This leads to a system where film and television become arteries through which the national-security state circulates its latest obsessions. During his recent visit to the CIA, Homeland co-creator Alex Ganza asked for suggestions for locations of future story lines. The agency pointed him in the direction of North Africa, which happens to be the most recent focus of US counter-terrorism efforts.
But this has not just been a one-way relationship, in which the security establishment has determined cultural production. There is also a reverse effect, involving cinematic and television accounts of terrorism and counter-terrorism feeding back into the world of policy-making.
The 9/11 Commission report, released in 2004, famously identified a "failure of imagination" as the basic problem with US national security policy. "Imagination is not a gift usually associated with bureaucracies," noted the report's authors. Preventing terrorist attacks in the future would require finding "a way of routinizing, even bureaucratizing, the exercise of imagination." It was noted at the time that Tom Clancy's 1994 novel Debt of Honor had already imagined an airline pilot flying a Boeing 747 into the US Capitol during a joint session of Congress, yet intelligence agencies themselves had not anticipated this possibility.
In the War on Terror, it seemed, the erstwhile inability of security bureaucracies to imagine potential threat scenarios might be remedied by drawing on the creativity of Hollywood scriptwriters and right-wing pulp novelists. What was needed, it was thought, was to get inventive in conjuring up potential threats, as well as breaking down pre-existing assumptions of how best to prevent them. Hollywood became as significant as Arlington, Fort Meade, and Langley in the landscape of the US national-security state.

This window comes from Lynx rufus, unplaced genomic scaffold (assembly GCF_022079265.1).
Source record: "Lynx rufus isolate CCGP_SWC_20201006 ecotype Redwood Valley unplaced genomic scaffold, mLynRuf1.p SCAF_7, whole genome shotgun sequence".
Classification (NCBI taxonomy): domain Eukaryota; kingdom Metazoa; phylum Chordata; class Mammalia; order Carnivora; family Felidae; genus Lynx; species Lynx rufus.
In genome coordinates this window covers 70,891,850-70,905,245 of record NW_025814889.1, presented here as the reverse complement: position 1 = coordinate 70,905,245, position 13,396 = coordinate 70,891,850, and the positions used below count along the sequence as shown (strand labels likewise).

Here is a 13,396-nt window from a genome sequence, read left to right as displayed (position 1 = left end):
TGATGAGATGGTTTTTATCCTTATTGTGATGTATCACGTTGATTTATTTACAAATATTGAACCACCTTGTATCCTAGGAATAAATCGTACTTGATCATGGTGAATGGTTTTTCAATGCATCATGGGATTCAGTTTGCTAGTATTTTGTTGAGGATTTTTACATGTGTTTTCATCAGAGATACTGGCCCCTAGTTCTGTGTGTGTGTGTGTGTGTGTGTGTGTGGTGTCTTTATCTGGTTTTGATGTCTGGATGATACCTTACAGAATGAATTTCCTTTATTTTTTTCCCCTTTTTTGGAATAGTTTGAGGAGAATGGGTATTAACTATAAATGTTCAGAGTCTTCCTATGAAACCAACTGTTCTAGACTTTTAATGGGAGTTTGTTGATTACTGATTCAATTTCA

One early documented case of this reverse effect occurred with the Fox TV series 24. In effect, the show provided a weekly policy briefing to the nation on the myriad threats supposedly faced by the US and how best to counter them. Joel Surnow, the show's co-creator and executive producer, told journalist Jane Mayer, "America wants the war on terror fought by Jack Bauer. He's a patriot." Since Bauer's main tactic in the show is torture, the implication was clear.
In the fall of 2002, government lawyers responsible for authorizing new techniques of interrogation felt that the second season of 24, then being broadcast, gave them the green light to approve torture techniques that had previously been considered fundamentally immoral. The limits of acceptability had been collectively re-imagined, creating a new "common sense" of national security. The fact that a film like Zero Dark Thirty presents the use of torture as an acceptable topic of discussion rather than an absolute wrong is a good indication of how much the terror war has permanently shifted earlier ethical norms in the name of a Hollywood-infused "moral clarity" against terrorism.
Yet, the failure of the war in Iraq, the declining credibility of the United States on the global stage, and the backlash against George W. Bush's approach necessitated a shift. Enter Obama and the age of "smart power." The US national-security state now claims to be interested in winning "hearts and minds" as much as "shock and awe." Cultural knowledge, targeted strikes, and patient intelligence-gathering are supposed to be the new methods of the War on Terror, rather than blanket demonization, military occupations, and fabricated justifications for war.